Baltimore, Md. (Maryland, United States) (search for this): chapter 33
perations; for, in case of a crossing in force, an active campaign would be necessary to cover Baltimore, prevent the invasion of Pennsylvania, and clear Maryland. I therefore, on the 3d, ordered at any cost, notwithstanding the condition of the troops; to put a stop to the invasion, save Baltimore and Washington, and throw him back across the Potomac. Nothing but sheer necessity justifie army could be rapidly concentrated in that direction to attack him in force; if he moved upon Baltimore the entire army could rapidly be thrown in his rear and his retreat cut off; if he moved by Ged the scene of action. Moreover, such a movement would have uncovered the communications with Baltimore and Washington on our right, and exposed our left and rear. I presume it will be admitted ben. Lee's army was in the vicinity of Frederick, but whether his intention was to move towards Baltimore or Pennsylvania was not then known. On the 11th I ordered Gen. Burnside to push a strong re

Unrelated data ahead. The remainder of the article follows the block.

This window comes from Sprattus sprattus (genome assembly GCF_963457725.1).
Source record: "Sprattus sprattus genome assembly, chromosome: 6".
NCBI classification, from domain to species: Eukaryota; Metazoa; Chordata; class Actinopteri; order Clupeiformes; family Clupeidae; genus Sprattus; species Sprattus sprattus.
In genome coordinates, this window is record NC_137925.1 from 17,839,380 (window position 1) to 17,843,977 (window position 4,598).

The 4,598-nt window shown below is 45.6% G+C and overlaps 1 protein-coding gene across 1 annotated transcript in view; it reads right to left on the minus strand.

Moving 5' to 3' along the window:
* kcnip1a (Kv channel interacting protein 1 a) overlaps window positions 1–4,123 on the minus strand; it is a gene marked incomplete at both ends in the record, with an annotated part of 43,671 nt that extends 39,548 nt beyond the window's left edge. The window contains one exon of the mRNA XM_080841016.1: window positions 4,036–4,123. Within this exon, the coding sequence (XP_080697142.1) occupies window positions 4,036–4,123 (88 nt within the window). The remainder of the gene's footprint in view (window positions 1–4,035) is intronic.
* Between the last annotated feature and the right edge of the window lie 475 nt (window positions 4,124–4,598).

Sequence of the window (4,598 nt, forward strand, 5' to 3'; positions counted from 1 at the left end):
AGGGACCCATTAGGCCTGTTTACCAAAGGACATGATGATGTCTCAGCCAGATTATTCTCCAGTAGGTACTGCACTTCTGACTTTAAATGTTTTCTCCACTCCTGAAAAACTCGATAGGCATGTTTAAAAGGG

New Market (Maryland, United States) (search for this): chapter 33
Offutt's cross-roads and the mouth of the Seneca, that by Rockville to Frederick, and that by Brookeville and Urbana to New Market. We were then in condition to act according to the development of the enemy's plans, and to concentrate rapidly in anyside, moved on Frederick; the 1st corps via Brookeville, Cooksville, and Ridgeville, and the 9th corps via Damascus and New Market. The 2d and 12th corps, forming the centre, under the command of Gen. Sumner, moved on Frederick; the former via Clarksburg and Urbana, the 12th corps on a lateral road between Urbana and New Market, thus maintaining the communication with the right wing and covering the direct road from Frederick to Washington. The 6th corps, under the command of Gen. Franklin, ered Gen. Burnside to push a strong reconnoissance across the National Road and the Baltimore and Ohio Railroad towards New Market, and, if he learned that the enemy had moved towards Hagerstown, to press on rapidly to Frederick, keeping his troops c